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EDITIONS
Tuesday, 1 October, 2002, 15:43 GMT 16:43 UK
Major and Currie to break cover
Edwina Currie
Disappointed she did not get a job in Major government
John Major and his ex-lover Edwina Currie are separately preparing to break cover on Wednesday following the revelations about their affair.

The former Tory prime minister is giving a speech in Texas in aid of Mercy Ships, a charity using hospital ships to help the world's poor.


I wish my flat was filled with one big man in his blue underpants

Edwina Currie
Back in the UK, Mrs Currie will be publicising the launch of her diaries, which detail the couple's four-year illicit liaison between 1984 and 1988, during media interviews.

It will be the first time the pair have appeared in public since the disclosure of their affair on Saturday.

The latest tranche of Mrs Currie's diaries, currently being serialised in The Times, reveals how the pair discussed their tryst and the prospect of her becoming Mr Major's personal aide during a late-night chat over gin and tonic at Downing Street.

Bathing buddies

Mrs Currie, a former health minister, speaks bitterly about how Mr Major failed to give her a job in his government.

She describes Mr Major as a "risk" taker, her love for him and his blue underpants.

She also details how the pair discussed God in the bath and alluded to a three-hour sex session.

The reference to the underpants gives a new lease of life to the image created by Guardian cartoonist Steve Bell who drew the former PM wearing his Y-fronts outside his suit.

John and Norma Major
Norma Major will appear with her husband in America
The caricature came into being following reports that Mr Major had been seen with his shirt tucked into his underpants during a trip abroad.

Mr Bell is joyful at the chance of being able to resurrect the underpants after a five-year break.

"It has made me realise, however, that I'm very glad that I don't have to draw underpants almost every day, as I was accustomed to back in the glory days of Major's rule," he said.

"I had forgotten quite how laborious it was to draw all those rows and rows of dots in those accursed nether garments."

Love hurts

In the latest extract of her diaries, which cover November 1990 to March 1992, Mrs Currie ponders whether she will ever reveal her affair with Mr Major, who she codenames B.

"I was B's mistress for four years and the only people who know that are the two of us," she writes.

"I loved him very dearly, and I still do, and always will - and it hurts every time I see him on TV, or even now as I think about him and worry about him.

"I doubt if anyone would believe me if I told them, and what good would it do?"

'Three hours' exercise'

Speaking of her loneliness in January 1991, she says: "I wish my flat was filled with one big man in his blue underpants.

"I wish I was warm and sticky and laughing, and I wish I wanted the evening to last a long while, so we can talk (he can talk, I can listen). I can't make a joke of it. I haven't been drinking, but I'm deep in the black hole tonight and there is no-one else in it here with me."

A month later, Mrs Currie decides to tell the then social security secretary Tony Newton about the affair and says Mr Major "likes taking a risk".


He looked and sounded as if he needed some pillow talk, just as I do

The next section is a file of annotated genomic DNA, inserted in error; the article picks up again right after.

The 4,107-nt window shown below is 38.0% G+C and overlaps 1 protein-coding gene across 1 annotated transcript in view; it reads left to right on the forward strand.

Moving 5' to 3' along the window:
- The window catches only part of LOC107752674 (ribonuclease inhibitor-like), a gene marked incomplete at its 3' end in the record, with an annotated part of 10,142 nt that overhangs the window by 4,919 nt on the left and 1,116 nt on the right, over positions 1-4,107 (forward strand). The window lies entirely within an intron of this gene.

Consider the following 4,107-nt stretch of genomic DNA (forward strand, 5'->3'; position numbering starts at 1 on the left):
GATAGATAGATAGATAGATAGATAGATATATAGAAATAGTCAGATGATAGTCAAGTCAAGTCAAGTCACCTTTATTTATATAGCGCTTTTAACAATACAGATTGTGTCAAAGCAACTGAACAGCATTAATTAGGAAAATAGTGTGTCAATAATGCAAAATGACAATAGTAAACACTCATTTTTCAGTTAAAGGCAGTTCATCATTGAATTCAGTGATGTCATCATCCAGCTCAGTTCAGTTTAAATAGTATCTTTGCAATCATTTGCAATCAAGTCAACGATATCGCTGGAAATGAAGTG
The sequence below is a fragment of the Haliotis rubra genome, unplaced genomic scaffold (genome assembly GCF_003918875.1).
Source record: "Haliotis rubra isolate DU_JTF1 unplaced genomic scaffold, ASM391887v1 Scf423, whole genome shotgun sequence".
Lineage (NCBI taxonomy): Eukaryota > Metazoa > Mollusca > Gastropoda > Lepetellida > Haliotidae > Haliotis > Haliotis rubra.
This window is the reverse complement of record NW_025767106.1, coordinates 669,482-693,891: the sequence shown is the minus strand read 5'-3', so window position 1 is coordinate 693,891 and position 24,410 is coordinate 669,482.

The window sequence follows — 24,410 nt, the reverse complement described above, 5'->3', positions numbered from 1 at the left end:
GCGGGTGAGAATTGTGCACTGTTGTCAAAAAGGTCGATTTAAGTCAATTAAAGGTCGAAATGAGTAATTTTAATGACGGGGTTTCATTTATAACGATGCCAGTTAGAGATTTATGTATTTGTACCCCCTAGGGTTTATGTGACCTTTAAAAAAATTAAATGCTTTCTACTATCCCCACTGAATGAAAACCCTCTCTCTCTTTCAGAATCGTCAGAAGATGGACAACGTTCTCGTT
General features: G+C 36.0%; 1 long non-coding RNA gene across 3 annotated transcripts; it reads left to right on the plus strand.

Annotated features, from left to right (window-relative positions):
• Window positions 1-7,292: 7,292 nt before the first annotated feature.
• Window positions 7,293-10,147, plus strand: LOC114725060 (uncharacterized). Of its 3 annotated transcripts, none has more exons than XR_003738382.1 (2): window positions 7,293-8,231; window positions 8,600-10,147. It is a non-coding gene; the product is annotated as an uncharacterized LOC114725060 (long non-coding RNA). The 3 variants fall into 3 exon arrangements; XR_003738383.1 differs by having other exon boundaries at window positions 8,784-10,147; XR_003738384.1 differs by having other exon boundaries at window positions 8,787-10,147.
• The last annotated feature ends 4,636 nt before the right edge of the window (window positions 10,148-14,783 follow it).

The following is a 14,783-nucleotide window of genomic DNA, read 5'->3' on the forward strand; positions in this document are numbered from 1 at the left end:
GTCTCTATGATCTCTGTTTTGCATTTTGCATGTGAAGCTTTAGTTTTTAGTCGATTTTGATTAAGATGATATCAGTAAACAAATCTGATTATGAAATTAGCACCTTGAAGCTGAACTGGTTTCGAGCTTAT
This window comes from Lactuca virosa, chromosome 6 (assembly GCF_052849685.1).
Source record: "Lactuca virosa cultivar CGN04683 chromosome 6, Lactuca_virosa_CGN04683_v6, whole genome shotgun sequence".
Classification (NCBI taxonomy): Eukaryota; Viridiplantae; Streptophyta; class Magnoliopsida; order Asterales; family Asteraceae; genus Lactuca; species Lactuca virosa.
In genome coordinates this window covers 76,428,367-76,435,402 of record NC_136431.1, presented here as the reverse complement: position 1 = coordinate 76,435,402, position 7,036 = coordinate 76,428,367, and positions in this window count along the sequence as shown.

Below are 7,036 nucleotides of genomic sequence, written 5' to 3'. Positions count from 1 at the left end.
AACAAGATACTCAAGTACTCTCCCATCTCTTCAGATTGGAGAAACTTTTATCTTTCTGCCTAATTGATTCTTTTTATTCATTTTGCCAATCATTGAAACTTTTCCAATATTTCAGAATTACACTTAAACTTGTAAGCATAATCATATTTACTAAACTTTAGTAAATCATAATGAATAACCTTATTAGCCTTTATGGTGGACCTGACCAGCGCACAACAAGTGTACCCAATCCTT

Edwina Currie
In her diary, she recalls Mr Major telling her that he nearly died in a car crash in Nigeria, saying "if I do more than a few minutes' walking, my knee blows up like a balloon".

Mrs Currie chips in: "He managed three hours' exercise without trouble to my certain knowledge."

'Alone and sorry'

Later, during a conversation about religion, she says: "And the most extraordinary moment was in the bath when he asked if I believed in God. 'Yes,' I said, 'but not in all the ritual. I had that stuffed down my throat as a child'.

"He nodded and patted my back as if satisfied, as if he'd been asking himself the question a long time and had found a satisfactory formula; we were like teenagers exploring the world together."

Mrs Currie said it was "heartbreaking to have lost him so completely".

"I feel so alone and sorry for myself. Having a capacity for great love, and for enabling someone to enjoy it, too, it seems such a waste, so atrophied."

Personal aide

During drinks at the prime minister's flat in Downing Street in March 1992, Mrs Currie says she suggested a number of jobs she could do.

"But I suggested being in charge of candidates, as they are terrible - and being his PPS (parliamentary private secretary), which brought a light to his eye.

He looked and sounded as if he needed some pillow talk, just as I do

Edwina Currie

"I should have said 'party chairman' as that would bring a place in Cabinet too.

"Was I interested in writing parts of his speeches, he asked? Of course, said I, you should have asked earlier..."

As they moved to the door, she said: "And he looked and sounded as if he needed some pillow talk, just as I do."

Referring to their affair: "'How long is it?' he asked. '1988,' I answered, and faltered a bit. 'I can't believe it is such a long time ago,' he said. Neither can I, John - it feels like yesterday."

She finishes the section with a poem, saying how her husband Ray and daughter could not "meet my expectations" and how Mr Major "is letting us all down".

Mr Major, along with his wife Norma, is a patron of Mercy Ships, and was booked to address the invitation-only dinner in Dallas before his affair came to light.

 WATCH/LISTEN
 ON THIS STORY
The BBC's Margaret Gilmore
"If Scallywag knew about the affair with Edwina then the outcome would have been different"
The Guardian's Simon Hoggart
"The magical ingredients in these liaisons are politics and power"
Former press secretary to John Major, Sheila Gunn
"I think she's demeaning herself"

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